According to a new document posted in the DoD’s reading room, Gitmo detainee Mohammed al-Qahtani was once confronted by “interrogators posed as foreign nationals and gave [him] the impression that his family may be in jeopardy if he did not cooperate, going as far as having pictures of places, buildings or houses where his family was suspected to reside.” The record is a brief transcript of a 2005 interview with an unnamed Army medical professional who assisted interrogators at Guantanamo Bay in 2002. He described coming to Gitmo as a member of the 85th Medical Detachment out of Fort Hood and forming an ad hoc group called the Behavioral Science Consultation Team (BSCT) along with two other members of the Detachment.
As part of the mission of the BSCT, the group advised on environmental changes, gave feedback on individual interrogations they witnessed and even helped to “determine interrogation limits.” The BSCT is described as being embedded with the controversial interrogation of al-Qahtani. At least one of the team’s members was always present to witness every single one of his interrogations from late Nov. to mid Dec. 2002. This added up to “hundreds of hours of observations of the interrogation practices and procedures.”
The interrogation official went through some of the tactics used, about half of which are redacted in the document. The stated tactics include:
- Preventing him from purifying himself in accordance with his culture
- Subjecting him to loud music for long periods of time
- Allowing him only four hours a day of non-interrogation time
- Giving him the impression that his family members were at risk if he did not give up more information
Obviously, this is an incomplete list of the numerous inhuman methods used on Qahtani. A more complete picture of what transpired can be found in a 2009 piece (mirror) from the Washington Post. The article is based on an interview with a top Gitmo military commissions official named Susan J. Crawford. She declared that “[Qahtani’s] treatment met the legal definition of torture.”
Crawford, 61, said the combination of the interrogation techniques, their duration and the impact on Qahtani’s health led to her conclusion. “The techniques they used were all authorized, but the manner in which they applied them was overly aggressive and too persistent. . . . You think of torture, you think of some horrendous physical act done to an individual. This was not any one particular act; this was just a combination of things that had a medical impact on him, that hurt his health. It was abusive and uncalled for. And coercive. Clearly coercive. It was that medical impact that pushed me over the edge” to call it torture, she said. […] The interrogation […] was so intense that Qahtani had to be hospitalized twice at Guantanamo with bradycardia, a condition in which the heart rate falls below 60 beats a minute and which in extreme cases can lead to heart failure and death. At one point Qahtani’s heart rate dropped to 35 beats per minute, the record shows.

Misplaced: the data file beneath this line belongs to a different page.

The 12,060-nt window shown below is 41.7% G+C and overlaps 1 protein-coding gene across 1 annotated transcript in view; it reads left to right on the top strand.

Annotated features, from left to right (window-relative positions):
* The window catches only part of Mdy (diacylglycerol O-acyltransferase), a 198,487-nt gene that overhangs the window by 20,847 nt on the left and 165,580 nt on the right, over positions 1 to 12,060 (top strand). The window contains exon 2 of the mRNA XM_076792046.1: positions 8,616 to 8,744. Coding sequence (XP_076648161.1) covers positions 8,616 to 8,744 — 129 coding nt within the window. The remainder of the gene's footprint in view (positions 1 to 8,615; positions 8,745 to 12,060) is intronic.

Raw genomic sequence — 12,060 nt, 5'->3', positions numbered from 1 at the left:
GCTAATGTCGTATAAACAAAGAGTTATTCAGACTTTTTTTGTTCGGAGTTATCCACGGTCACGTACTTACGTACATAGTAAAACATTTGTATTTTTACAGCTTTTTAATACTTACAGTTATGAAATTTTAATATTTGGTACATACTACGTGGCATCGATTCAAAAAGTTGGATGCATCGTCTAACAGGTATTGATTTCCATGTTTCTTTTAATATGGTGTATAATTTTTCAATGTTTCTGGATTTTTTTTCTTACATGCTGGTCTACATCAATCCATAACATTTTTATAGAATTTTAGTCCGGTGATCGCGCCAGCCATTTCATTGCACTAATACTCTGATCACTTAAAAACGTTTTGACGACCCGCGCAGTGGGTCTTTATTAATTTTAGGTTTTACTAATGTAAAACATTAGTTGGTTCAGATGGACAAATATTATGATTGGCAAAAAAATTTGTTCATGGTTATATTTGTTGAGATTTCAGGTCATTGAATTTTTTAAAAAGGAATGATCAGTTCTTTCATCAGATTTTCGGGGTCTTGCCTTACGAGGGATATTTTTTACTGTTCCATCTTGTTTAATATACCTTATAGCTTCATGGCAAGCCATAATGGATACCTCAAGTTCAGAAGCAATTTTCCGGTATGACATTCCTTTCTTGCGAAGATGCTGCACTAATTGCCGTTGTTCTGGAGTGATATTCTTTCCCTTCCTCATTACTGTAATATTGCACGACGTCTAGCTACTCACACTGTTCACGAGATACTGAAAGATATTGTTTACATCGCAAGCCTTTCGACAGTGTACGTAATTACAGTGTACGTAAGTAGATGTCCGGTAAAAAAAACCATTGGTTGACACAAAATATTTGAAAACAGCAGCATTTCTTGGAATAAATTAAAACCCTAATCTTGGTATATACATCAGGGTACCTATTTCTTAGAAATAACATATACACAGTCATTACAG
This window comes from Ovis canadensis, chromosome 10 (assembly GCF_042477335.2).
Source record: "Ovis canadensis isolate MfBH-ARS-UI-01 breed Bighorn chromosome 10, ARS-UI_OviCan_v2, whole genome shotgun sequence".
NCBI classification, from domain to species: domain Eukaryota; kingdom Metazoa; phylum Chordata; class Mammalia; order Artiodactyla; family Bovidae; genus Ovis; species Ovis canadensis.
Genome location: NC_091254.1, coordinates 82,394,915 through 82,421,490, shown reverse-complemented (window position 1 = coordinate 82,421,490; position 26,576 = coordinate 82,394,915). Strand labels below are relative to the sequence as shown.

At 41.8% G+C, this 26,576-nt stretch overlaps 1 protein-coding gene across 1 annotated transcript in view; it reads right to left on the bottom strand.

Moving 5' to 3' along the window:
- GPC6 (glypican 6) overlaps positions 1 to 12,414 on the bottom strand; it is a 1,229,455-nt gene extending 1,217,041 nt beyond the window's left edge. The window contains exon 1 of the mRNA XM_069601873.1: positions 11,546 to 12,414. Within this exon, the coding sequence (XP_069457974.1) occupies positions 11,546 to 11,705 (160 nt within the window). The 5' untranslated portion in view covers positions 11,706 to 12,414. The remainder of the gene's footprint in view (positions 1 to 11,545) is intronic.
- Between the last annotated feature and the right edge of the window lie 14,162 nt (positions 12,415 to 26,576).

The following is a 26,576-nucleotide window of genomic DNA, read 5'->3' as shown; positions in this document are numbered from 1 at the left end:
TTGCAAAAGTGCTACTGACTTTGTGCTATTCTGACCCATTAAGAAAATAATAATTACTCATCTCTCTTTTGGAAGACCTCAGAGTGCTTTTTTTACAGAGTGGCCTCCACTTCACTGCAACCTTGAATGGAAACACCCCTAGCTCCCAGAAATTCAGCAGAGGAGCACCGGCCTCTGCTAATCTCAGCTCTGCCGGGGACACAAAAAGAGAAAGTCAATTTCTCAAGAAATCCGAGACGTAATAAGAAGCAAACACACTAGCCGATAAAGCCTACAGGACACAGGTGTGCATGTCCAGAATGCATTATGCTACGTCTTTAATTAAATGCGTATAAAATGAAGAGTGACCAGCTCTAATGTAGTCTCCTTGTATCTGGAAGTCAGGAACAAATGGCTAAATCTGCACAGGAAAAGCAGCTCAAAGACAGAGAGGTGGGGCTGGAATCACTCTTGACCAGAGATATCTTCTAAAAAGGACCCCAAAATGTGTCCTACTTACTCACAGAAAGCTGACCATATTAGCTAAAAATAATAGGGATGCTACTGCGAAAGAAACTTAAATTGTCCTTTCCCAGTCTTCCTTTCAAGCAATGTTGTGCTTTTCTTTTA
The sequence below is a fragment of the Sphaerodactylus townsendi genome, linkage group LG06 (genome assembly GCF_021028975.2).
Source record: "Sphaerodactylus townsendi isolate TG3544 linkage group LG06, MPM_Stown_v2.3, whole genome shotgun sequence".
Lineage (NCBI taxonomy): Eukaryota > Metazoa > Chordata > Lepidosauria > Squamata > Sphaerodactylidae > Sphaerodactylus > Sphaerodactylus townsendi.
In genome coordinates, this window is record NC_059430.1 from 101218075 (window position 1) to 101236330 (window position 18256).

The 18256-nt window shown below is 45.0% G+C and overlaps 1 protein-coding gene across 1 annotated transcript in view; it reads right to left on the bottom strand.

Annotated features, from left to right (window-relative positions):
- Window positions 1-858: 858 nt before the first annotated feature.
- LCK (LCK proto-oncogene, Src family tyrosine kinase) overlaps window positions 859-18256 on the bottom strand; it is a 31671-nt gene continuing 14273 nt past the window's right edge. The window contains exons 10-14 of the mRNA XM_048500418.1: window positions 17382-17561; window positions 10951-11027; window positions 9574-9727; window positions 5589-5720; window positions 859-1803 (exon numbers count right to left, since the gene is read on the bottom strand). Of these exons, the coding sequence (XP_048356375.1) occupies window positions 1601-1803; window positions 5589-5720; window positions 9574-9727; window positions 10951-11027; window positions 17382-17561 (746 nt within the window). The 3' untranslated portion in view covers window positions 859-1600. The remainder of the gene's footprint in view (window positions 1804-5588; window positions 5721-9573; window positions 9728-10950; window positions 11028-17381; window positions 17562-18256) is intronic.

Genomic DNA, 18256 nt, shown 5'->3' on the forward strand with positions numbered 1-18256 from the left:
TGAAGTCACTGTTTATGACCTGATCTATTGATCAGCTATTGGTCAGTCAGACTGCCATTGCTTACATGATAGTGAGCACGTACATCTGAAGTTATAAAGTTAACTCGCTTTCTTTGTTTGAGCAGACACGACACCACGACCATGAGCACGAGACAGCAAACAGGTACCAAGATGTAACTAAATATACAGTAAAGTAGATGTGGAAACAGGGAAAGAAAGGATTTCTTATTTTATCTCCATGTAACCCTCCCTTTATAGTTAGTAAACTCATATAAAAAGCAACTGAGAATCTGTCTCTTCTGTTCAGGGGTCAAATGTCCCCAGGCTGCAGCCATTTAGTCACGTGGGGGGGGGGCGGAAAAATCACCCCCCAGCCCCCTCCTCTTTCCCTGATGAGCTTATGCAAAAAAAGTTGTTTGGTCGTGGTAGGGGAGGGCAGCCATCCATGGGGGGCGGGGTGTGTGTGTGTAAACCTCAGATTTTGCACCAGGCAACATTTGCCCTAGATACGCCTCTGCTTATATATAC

The Army official interview record makes it perfectly clear that “all the interrogation tactics that we used at GTMO had been briefed to and authorized by the Office of the Secretary of Defense.” Apparently, those involved with carrying out the interrogations received a treat at the end of the intensive effort to extract intelligence from Qahtani. The prison camp commander, Maj. Gen. Geoffrey D. Miller, came to the interrogation site and presented them with awards.
An individual–possibly an FBI agent–whose identity is entirely redacted is mentioned for having “concerns” about the interrogation tactics. He is described as being “uncomfortable” with the methods and reported the possibility of abuse to the camp commander. His other key concern was that information extracted with abusive tactics could not be considered reliable. Maj. Gen. Michael Dunleavy, Miller’s predecessor as camp commander, was present at a meeting when this individual’s concerns were addressed. Both Miller and Dunleavy believed that the use of coercion “would be the best method if given enough time.” Gen. Miller had a favorite quote for the moment: “We’ve got more teeth than they have ass.” This same unnamed individual apparently did not get along with a DIA civilian official who led the interrogation section because he “believed that the only way to extract information from ‘difficult’ detainees was with more physical and psychological pain.”
Near the end of the interview the investigator asks the BSCT member if he felt that detainee abuse took place while he was in Gitmo. The man responded: “I do believe that it is possible for some of the detainees to have some kind of long term or unintended difficulties because of the interrogation practices, but I did not see detainees being subjected to pointless cruelty.”